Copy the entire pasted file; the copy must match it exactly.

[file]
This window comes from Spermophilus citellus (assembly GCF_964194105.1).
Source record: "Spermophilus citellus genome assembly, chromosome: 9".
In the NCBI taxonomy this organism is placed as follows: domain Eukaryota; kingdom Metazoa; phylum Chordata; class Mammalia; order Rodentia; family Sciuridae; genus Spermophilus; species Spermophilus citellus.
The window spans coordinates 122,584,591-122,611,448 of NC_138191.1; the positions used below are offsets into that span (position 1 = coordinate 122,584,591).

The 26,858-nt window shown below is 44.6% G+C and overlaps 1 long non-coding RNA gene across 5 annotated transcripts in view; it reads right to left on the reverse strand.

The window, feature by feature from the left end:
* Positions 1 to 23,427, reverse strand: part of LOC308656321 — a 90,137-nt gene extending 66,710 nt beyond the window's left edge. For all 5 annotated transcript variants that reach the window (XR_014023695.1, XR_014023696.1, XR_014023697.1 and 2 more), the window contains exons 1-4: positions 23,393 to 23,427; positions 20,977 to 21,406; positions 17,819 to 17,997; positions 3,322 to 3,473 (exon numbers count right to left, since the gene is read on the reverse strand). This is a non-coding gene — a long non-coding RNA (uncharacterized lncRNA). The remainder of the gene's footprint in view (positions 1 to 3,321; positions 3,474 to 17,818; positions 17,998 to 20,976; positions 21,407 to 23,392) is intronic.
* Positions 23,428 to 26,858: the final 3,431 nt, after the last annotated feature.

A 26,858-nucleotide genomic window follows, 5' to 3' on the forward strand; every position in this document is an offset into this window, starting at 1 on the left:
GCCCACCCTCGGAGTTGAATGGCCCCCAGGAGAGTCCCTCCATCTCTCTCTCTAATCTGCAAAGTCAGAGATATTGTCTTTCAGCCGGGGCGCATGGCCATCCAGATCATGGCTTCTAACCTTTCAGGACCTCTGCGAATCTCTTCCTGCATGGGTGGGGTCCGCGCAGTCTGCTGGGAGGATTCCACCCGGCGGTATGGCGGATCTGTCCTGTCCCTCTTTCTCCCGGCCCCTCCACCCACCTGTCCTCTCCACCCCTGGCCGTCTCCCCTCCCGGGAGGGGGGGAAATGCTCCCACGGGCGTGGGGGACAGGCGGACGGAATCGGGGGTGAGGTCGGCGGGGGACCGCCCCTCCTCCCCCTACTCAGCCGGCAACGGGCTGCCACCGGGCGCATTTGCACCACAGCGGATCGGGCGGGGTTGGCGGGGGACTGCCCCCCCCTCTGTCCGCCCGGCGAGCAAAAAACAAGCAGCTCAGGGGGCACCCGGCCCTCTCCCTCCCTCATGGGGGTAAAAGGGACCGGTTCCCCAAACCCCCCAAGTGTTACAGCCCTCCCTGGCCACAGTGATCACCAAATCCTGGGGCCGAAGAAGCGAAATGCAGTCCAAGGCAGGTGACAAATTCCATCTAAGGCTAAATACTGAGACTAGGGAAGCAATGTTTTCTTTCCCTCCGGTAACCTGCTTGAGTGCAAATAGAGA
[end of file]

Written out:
This window comes from Spermophilus citellus (assembly GCF_964194105.1).
Source record: "Spermophilus citellus genome assembly, chromosome: 9".
In the NCBI taxonomy this organism is placed as follows: domain Eukaryota; kingdom Metazoa; phylum Chordata; class Mammalia; order Rodentia; family Sciuridae; genus Spermophilus; species Spermophilus citellus.
The window spans coordinates 122,584,591-122,611,448 of NC_138191.1; the positions used below are offsets into that span (position 1 = coordinate 122,584,591).

The 26,858-nt window shown below is 44.6% G+C and overlaps 1 long non-coding RNA gene across 5 annotated transcripts in view; it reads right to left on the reverse strand.

The window, feature by feature from the left end:
* Positions 1 to 23,427, reverse strand: part of LOC308656321 — a 90,137-nt gene extending 66,710 nt beyond the window's left edge. For all 5 annotated transcript variants that reach the window (XR_014023695.1, XR_014023696.1, XR_014023697.1 and 2 more), the window contains exons 1-4: positions 23,393 to 23,427; positions 20,977 to 21,406; positions 17,819 to 17,997; positions 3,322 to 3,473 (exon numbers count right to left, since the gene is read on the reverse strand). This is a non-coding gene — a long non-coding RNA (uncharacterized lncRNA). The remainder of the gene's footprint in view (positions 1 to 3,321; positions 3,474 to 17,818; positions 17,998 to 20,976; positions 21,407 to 23,392) is intronic.
* Positions 23,428 to 26,858: the final 3,431 nt, after the last annotated feature.

A 26,858-nucleotide genomic window follows, 5' to 3' on the forward strand; every position in this document is an offset into this window, starting at 1 on the left:
GCCCACCCTCGGAGTTGAATGGCCCCCAGGAGAGTCCCTCCATCTCTCTCTCTAATCTGCAAAGTCAGAGATATTGTCTTTCAGCCGGGGCGCATGGCCATCCAGATCATGGCTTCTAACCTTTCAGGACCTCTGCGAATCTCTTCCTGCATGGGTGGGGTCCGCGCAGTCTGCTGGGAGGATTCCACCCGGCGGTATGGCGGATCTGTCCTGTCCCTCTTTCTCCCGGCCCCTCCACCCACCTGTCCTCTCCACCCCTGGCCGTCTCCCCTCCCGGGAGGGGGGGAAATGCTCCCACGGGCGTGGGGGACAGGCGGACGGAATCGGGGGTGAGGTCGGCGGGGGACCGCCCCTCCTCCCCCTACTCAGCCGGCAACGGGCTGCCACCGGGCGCATTTGCACCACAGCGGATCGGGCGGGGTTGGCGGGGGACTGCCCCCCCCTCTGTCCGCCCGGCGAGCAAAAAACAAGCAGCTCAGGGGGCACCCGGCCCTCTCCCTCCCTCATGGGGGTAAAAGGGACCGGTTCCCCAAACCCCCCAAGTGTTACAGCCCTCCCTGGCCACAGTGATCACCAAATCCTGGGGCCGAAGAAGCGAAATGCAGTCCAAGGCAGGTGACAAATTCCATCTAAGGCTAAATACTGAGACTAGGGAAGCAATGTTTTCTTTCCCTCCGGTAACCTGCTTGAGTGCAAATAGAGA